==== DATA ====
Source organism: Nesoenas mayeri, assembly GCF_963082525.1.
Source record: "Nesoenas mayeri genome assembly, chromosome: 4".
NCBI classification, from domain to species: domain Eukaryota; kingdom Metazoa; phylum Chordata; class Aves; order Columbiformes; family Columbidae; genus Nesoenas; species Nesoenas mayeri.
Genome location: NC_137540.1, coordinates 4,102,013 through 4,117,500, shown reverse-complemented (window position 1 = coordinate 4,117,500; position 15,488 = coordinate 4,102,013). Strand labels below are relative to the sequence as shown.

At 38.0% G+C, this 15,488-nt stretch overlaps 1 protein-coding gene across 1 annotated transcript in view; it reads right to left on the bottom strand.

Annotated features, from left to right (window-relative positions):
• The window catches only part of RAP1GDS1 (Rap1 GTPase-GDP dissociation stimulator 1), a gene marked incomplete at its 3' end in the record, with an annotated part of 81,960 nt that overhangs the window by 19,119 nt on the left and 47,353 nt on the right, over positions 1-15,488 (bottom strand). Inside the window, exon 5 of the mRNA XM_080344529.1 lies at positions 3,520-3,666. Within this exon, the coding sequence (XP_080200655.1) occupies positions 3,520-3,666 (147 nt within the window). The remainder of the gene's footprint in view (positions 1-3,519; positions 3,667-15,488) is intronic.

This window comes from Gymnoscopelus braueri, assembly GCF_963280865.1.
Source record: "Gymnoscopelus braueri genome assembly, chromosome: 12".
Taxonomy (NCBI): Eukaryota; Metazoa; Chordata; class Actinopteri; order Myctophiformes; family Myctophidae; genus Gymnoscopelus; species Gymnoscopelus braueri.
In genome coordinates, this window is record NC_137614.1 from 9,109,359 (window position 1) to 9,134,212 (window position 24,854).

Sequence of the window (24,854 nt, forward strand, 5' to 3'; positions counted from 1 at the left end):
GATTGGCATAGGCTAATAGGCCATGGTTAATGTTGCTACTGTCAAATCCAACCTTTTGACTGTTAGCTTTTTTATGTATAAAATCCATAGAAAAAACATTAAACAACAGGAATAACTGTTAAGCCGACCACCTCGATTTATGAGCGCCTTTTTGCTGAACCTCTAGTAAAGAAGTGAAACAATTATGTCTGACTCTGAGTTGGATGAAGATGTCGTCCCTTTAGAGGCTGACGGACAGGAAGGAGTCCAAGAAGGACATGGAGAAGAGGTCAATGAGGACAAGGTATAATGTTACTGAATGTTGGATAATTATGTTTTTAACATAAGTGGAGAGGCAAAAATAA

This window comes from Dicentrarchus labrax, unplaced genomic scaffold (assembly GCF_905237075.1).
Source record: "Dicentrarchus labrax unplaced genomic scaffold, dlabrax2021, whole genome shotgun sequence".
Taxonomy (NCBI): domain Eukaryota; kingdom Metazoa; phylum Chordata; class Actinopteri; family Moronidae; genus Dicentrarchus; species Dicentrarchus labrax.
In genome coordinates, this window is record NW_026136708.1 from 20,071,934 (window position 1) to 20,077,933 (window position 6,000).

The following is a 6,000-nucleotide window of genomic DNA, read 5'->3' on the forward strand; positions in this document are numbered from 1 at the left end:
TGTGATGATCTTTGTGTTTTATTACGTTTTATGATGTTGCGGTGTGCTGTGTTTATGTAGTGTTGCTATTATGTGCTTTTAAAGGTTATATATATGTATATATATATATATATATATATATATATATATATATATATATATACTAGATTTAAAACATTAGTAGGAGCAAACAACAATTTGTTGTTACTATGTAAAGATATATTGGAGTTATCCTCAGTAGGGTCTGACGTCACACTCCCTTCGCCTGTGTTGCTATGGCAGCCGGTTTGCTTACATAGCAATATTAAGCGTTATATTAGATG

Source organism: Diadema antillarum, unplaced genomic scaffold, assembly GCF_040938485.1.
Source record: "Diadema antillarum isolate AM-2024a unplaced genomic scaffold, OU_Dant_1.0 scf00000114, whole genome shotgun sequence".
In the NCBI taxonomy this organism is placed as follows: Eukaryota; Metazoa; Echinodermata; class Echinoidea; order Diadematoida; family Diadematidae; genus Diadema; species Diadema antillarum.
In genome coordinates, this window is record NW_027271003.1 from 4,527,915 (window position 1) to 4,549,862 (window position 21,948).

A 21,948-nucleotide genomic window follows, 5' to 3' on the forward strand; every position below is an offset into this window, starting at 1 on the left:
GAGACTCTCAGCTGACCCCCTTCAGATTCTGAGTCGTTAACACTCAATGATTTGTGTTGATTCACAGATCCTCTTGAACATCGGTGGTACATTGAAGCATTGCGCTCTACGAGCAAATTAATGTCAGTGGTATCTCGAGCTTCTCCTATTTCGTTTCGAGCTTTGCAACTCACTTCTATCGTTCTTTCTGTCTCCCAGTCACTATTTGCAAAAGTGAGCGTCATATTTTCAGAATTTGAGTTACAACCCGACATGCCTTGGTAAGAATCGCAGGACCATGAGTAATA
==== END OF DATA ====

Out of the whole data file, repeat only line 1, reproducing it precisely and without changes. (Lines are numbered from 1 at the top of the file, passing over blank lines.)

Source organism: Nesoenas mayeri, assembly GCF_963082525.1.